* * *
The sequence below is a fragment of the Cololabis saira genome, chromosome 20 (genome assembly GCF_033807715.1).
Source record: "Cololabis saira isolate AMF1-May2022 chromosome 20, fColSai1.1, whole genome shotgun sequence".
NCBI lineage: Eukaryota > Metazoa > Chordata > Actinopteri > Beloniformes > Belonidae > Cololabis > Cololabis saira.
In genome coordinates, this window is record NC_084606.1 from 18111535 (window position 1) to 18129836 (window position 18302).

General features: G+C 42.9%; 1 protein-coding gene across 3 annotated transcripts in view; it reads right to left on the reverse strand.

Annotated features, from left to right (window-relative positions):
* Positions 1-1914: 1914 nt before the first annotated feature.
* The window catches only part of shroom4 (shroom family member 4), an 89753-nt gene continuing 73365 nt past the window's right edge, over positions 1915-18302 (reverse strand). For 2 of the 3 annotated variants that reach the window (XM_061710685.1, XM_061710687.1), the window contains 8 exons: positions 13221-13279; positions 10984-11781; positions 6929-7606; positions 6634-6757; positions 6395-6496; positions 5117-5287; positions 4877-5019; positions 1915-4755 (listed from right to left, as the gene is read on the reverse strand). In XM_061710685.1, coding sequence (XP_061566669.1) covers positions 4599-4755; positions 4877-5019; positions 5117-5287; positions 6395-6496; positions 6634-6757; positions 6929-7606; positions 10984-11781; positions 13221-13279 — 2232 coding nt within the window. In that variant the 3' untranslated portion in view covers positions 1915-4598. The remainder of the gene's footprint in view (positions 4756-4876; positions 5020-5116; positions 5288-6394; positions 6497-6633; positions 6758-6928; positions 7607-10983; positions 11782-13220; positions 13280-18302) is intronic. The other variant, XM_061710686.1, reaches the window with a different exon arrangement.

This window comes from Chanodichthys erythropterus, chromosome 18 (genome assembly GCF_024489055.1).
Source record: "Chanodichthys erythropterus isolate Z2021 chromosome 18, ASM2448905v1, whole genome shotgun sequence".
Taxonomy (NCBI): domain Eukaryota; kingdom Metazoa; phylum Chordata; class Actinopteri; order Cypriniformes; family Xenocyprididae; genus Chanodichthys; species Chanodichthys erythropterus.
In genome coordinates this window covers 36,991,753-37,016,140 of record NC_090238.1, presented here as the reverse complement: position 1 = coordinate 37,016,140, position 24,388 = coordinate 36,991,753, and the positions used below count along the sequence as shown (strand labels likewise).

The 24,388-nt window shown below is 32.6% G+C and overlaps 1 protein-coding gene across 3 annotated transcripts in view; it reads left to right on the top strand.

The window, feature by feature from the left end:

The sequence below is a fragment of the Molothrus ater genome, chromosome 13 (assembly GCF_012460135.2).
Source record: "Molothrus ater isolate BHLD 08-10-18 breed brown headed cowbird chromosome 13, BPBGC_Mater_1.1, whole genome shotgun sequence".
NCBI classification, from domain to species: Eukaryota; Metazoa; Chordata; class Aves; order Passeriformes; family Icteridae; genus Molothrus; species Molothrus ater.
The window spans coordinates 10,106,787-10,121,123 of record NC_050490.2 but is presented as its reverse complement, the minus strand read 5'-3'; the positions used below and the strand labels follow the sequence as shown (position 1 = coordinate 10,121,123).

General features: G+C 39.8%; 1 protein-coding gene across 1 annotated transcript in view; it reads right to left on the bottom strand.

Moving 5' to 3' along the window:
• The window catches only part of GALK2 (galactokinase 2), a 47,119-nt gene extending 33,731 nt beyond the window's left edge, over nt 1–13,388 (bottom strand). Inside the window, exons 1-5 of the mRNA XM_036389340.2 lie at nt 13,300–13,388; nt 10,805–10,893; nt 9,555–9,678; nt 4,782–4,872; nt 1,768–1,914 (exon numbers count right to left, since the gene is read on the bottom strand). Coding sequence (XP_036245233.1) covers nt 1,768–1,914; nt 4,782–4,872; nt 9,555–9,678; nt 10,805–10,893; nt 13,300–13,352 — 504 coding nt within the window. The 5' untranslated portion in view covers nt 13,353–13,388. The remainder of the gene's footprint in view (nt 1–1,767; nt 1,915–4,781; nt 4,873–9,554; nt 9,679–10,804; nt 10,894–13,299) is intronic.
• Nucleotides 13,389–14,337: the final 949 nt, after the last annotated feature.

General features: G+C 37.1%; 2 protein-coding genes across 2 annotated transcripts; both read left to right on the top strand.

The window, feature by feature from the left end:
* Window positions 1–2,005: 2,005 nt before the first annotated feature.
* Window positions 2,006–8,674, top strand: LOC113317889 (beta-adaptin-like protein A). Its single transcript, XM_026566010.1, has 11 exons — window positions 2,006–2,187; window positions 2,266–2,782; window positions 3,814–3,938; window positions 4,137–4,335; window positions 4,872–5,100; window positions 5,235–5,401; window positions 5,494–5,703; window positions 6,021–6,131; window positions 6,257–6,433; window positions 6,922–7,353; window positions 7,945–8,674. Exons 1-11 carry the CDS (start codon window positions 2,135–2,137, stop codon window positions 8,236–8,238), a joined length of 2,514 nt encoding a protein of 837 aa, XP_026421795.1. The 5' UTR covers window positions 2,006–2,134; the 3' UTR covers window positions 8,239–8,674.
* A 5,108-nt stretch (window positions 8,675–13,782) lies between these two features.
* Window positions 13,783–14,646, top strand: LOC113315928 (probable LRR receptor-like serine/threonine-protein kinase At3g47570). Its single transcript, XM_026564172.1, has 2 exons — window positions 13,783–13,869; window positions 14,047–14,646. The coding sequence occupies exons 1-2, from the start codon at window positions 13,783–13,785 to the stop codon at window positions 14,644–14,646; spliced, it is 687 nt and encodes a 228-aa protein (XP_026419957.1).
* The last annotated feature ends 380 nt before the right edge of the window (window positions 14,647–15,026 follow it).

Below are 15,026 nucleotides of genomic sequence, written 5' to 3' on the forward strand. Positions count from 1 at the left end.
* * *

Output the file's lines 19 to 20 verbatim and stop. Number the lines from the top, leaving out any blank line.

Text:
General features: G+C 39.8%; 1 protein-coding gene across 1 annotated transcript in view; it reads right to left on the bottom strand.

Moving 5' to 3' along the window: